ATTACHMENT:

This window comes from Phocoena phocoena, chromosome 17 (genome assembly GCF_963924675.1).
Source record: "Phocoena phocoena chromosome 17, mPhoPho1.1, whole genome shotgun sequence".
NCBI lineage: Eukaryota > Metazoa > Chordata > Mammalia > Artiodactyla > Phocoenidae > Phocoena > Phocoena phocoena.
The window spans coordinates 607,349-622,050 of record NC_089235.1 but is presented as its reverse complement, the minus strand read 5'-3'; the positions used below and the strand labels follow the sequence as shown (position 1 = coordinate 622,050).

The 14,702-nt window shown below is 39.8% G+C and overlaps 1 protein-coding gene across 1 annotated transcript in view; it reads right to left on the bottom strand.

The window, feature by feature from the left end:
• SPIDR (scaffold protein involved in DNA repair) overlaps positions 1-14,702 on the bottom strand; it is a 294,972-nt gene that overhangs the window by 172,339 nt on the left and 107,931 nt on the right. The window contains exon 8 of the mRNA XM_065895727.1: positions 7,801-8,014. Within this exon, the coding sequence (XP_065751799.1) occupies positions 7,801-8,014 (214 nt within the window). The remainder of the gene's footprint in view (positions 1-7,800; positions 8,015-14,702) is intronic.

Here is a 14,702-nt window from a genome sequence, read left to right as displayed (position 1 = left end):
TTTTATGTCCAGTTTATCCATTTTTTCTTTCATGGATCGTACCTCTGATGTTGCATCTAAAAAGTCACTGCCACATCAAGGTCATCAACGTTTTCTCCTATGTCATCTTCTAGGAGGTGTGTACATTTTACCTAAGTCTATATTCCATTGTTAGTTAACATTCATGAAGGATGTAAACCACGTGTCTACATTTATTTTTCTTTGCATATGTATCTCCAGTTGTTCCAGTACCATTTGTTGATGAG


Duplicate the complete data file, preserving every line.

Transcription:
This window comes from Phocoena phocoena, chromosome 17 (genome assembly GCF_963924675.1).
Source record: "Phocoena phocoena chromosome 17, mPhoPho1.1, whole genome shotgun sequence".
NCBI lineage: Eukaryota > Metazoa > Chordata > Mammalia > Artiodactyla > Phocoenidae > Phocoena > Phocoena phocoena.
The window spans coordinates 607,349-622,050 of record NC_089235.1 but is presented as its reverse complement, the minus strand read 5'-3'; the positions used below and the strand labels follow the sequence as shown (position 1 = coordinate 622,050).

The 14,702-nt window shown below is 39.8% G+C and overlaps 1 protein-coding gene across 1 annotated transcript in view; it reads right to left on the bottom strand.

The window, feature by feature from the left end:
• SPIDR (scaffold protein involved in DNA repair) overlaps positions 1-14,702 on the bottom strand; it is a 294,972-nt gene that overhangs the window by 172,339 nt on the left and 107,931 nt on the right. The window contains exon 8 of the mRNA XM_065895727.1: positions 7,801-8,014. Within this exon, the coding sequence (XP_065751799.1) occupies positions 7,801-8,014 (214 nt within the window). The remainder of the gene's footprint in view (positions 1-7,800; positions 8,015-14,702) is intronic.

Here is a 14,702-nt window from a genome sequence, read left to right as displayed (position 1 = left end):
TTTTATGTCCAGTTTATCCATTTTTTCTTTCATGGATCGTACCTCTGATGTTGCATCTAAAAAGTCACTGCCACATCAAGGTCATCAACGTTTTCTCCTATGTCATCTTCTAGGAGGTGTGTACATTTTACCTAAGTCTATATTCCATTGTTAGTTAACATTCATGAAGGATGTAAACCACGTGTCTACATTTATTTTTCTTTGCATATGTATCTCCAGTTGTTCCAGTACCATTTGTTGATGAG